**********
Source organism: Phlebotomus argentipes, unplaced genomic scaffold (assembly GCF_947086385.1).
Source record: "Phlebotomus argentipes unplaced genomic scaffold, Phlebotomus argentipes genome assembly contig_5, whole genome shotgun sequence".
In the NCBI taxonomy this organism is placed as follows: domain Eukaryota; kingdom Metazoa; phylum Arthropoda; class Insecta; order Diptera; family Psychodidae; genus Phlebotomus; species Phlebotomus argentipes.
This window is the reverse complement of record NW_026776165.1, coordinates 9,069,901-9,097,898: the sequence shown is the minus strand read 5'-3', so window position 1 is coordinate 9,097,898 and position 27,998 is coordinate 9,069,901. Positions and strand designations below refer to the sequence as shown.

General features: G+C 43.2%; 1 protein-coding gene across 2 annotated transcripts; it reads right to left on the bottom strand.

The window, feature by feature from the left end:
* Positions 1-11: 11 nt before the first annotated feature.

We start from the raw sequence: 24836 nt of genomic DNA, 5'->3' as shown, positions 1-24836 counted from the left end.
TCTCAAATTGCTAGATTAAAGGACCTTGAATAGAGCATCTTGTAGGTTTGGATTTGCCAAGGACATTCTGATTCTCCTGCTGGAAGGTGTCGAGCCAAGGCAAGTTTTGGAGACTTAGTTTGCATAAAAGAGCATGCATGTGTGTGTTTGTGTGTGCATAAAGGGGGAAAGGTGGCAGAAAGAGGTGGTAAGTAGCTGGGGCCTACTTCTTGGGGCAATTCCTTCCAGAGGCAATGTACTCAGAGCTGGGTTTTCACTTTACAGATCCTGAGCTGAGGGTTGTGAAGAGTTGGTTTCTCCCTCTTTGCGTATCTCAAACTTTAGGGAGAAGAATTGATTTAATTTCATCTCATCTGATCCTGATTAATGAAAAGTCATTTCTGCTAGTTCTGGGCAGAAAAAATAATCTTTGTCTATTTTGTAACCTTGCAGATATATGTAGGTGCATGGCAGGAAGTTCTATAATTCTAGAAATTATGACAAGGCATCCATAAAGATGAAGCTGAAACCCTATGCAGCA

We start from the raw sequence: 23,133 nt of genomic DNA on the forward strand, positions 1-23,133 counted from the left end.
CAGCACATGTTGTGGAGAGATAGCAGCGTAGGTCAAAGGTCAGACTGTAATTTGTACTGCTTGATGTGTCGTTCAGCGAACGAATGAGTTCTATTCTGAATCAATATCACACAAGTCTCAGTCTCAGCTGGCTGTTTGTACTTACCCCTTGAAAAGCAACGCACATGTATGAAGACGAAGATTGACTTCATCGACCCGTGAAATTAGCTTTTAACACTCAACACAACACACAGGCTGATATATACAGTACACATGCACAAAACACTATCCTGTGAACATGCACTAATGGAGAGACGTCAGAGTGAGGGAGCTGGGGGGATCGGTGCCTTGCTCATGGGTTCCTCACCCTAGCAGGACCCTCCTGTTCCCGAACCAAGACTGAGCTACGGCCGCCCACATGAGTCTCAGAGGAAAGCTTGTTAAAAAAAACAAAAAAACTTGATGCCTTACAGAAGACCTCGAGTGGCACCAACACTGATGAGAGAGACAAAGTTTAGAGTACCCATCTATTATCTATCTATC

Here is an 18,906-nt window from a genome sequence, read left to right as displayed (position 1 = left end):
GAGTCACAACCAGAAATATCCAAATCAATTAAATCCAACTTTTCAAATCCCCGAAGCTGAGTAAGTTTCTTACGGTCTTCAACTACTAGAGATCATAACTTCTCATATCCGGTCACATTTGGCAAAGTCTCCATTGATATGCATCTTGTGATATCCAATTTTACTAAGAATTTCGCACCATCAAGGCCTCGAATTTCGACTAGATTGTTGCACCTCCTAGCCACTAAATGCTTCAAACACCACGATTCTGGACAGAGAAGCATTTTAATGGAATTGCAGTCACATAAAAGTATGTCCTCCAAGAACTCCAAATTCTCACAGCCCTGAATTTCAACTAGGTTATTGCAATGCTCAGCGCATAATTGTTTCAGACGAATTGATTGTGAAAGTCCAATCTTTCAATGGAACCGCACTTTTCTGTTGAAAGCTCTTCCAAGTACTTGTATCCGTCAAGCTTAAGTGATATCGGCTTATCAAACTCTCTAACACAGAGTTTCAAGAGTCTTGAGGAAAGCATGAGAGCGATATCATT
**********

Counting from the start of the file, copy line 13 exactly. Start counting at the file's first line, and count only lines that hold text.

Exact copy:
GAGTCACAACCAGAAATATCCAAATCAATTAAATCCAACTTTTCAAATCCCCGAAGCTGAGTAAGTTTCTTACGGTCTTCAACTACTAGAGATCATAACTTCTCATATCCGGTCACATTTGGCAAAGTCTCCATTGATATGCATCTTGTGATATCCAATTTTACTAAGAATTTCGCACCATCAAGGCCTCGAATTTCGACTAGATTGTTGCACCTCCTAGCCACTAAATGCTTCAAACACCACGATTCTGGACAGAGAAGCATTTTAATGGAATTGCAGTCACATAAAAGTATGTCCTCCAAGAACTCCAAATTCTCACAGCCCTGAATTTCAACTAGGTTATTGCAATGCTCAGCGCATAATTGTTTCAGACGAATTGATTGTGAAAGTCCAATCTTTCAATGGAACCGCACTTTTCTGTTGAAAGCTCTTCCAAGTACTTGTATCCGTCAAGCTTAAGTGATATCGGCTTATCAAACTCTCTAACACAGAGTTTCAAGAGTCTTGAGGAAAGCATGAGAGCGATATCATT